It’s official: Google is hanging up on the money-losing Motorola Mobility smartphone and mobile devices division, but will keep most of the Motorola patents. Google, however, appears to be taking a bath on this deal after purchasing Motorola for $12.4 billion.
The Internet giant announced a deal Wednesday sell the Motorola group to China’s Lenovo Group for $2.91 billion — ending less than two years of its stewardship, under which the business dropped deeper into decline.
Lenovo’s purchase price of $2.91 billion includes $1.41 billion paid at close, comprised of $660 million in cash and $750 million in Lenovo shares, with remaining $1.5 billion to be paid in the form of a three-year promissory note.
In May 2012, Google closed the $12.4 billion cash acquisition of Motorola Mobility, which the Internet giant had said at the time was driven largely by its desire to obtain Motorola’s portfolio of more than 17,000 patents. Google had announced plans to acquire Motorola in August 2011.
Last spring Google sold off Motorola Home, the cable and video unit, to Arris Group for $2.35 billion. In a 2012 filing, Google said $2.9 billion of the Motorola purchase price was cash acquired, while it estimated the patent portfolio’s worth at a whopping $5.5 billion. If you believe Google’s accounting, then it got its money’s worth. But it’s worth noting that in a patent lawsuit Motorola filed against Microsoft, it was asking for more than $4 billion in royalties — and instead was awarded $1.8 billion by the court.
Selling Motorola,Google CEO Larry Page said in announcing the deal, “will enable Google to devote our energy to driving innovation across the Android ecosystem, for the benefit of smartphone users everywhere.”
Google said it will maintain ownership of the “vast majority” of the Motorola Mobility patent portfolio, including current patent applications and invention disclosures. Lenovo will receive a license to the portfolio of patents and other intellectual property, and in addition Google will grant Lenovo more than 2,000 patent assets, as well as the Motorola Mobility brand and trademark portfolio.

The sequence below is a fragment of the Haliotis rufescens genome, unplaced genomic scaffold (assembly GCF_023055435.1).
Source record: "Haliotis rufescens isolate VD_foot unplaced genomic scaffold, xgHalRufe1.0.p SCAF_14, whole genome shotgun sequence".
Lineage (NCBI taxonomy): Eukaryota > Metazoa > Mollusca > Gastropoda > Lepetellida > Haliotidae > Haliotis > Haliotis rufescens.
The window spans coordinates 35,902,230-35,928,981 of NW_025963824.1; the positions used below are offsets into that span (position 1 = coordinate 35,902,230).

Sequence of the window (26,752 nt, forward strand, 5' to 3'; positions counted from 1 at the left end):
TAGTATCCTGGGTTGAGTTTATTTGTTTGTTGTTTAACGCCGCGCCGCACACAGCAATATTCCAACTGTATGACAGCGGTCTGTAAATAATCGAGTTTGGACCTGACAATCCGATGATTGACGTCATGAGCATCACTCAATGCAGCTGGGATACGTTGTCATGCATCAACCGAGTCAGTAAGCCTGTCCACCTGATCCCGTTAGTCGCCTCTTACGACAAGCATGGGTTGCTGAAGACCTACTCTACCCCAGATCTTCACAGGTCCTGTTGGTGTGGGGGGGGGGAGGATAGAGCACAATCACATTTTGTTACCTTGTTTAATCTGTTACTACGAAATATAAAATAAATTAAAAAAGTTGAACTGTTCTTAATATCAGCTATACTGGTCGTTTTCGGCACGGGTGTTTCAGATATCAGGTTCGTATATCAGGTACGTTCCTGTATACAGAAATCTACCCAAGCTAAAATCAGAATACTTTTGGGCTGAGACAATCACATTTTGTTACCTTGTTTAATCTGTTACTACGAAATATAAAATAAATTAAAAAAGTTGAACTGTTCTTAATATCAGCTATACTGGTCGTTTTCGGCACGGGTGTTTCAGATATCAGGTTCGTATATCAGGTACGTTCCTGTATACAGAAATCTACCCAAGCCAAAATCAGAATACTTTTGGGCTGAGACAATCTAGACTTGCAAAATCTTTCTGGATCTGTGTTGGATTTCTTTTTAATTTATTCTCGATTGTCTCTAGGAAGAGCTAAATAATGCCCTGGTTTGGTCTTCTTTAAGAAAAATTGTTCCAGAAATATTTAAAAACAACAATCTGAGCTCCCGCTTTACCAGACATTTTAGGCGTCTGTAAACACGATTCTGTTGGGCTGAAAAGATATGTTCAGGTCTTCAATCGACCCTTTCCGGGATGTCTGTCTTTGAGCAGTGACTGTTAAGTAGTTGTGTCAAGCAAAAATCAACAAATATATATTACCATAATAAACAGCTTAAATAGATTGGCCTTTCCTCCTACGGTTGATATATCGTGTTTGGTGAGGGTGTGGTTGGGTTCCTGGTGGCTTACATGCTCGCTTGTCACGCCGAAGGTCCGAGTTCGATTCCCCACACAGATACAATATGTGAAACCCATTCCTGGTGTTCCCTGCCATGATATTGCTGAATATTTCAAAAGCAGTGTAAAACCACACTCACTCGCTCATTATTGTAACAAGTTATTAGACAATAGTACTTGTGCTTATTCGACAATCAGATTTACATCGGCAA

“Lenovo has the expertise and track record to scale Motorola Mobility into a major player within the Android ecosystem,” Page said in a statement.
Lenovo already sells a line of smartphones. With the Motorola deal, the company said, it will gain a strong market presence in North America and Latin America, as well as a foothold in Western Europe, complementing its existing smartphone business in emerging markets.
Motorola Mobility’s current smartphones include the Moto X, Moto G and the Droid Ultra series. “The acquisition of such an iconic brand, innovative product portfolio and incredibly talented global team will immediately make Lenovo a strong global competitor in smartphones,” Lenovo chairman and CEO Yang Yuanqing said in a statement.
Under Google’s wing, Motorola Mobility has been in decline. For the third quarter of 2013, the unit had revenue of $1.18 billion, down 34% compared with $1.78 billion from the year-earlier period, while its operating loss in Q3 2013 was $248 million (versus an operating loss of $192 million in Q3 2012).
As of Sept. 30, Motorola Mobility had 4,259 employees, down from 4,599 three months earlier. Google is scheduled to report fourth-quarter 2013 results Thursday after market close.
Last week, Lenovo reached a deal to acquire IBM’s Intel-based server business for approximately $2.3 billion. In 2005, Lenovo acquired IBM’s PC business, which included the ThinkPad line of PCs.
Word of the Lenovo deal with Google for Motorola was reported Wednesday by China Daily, followed by other outlets.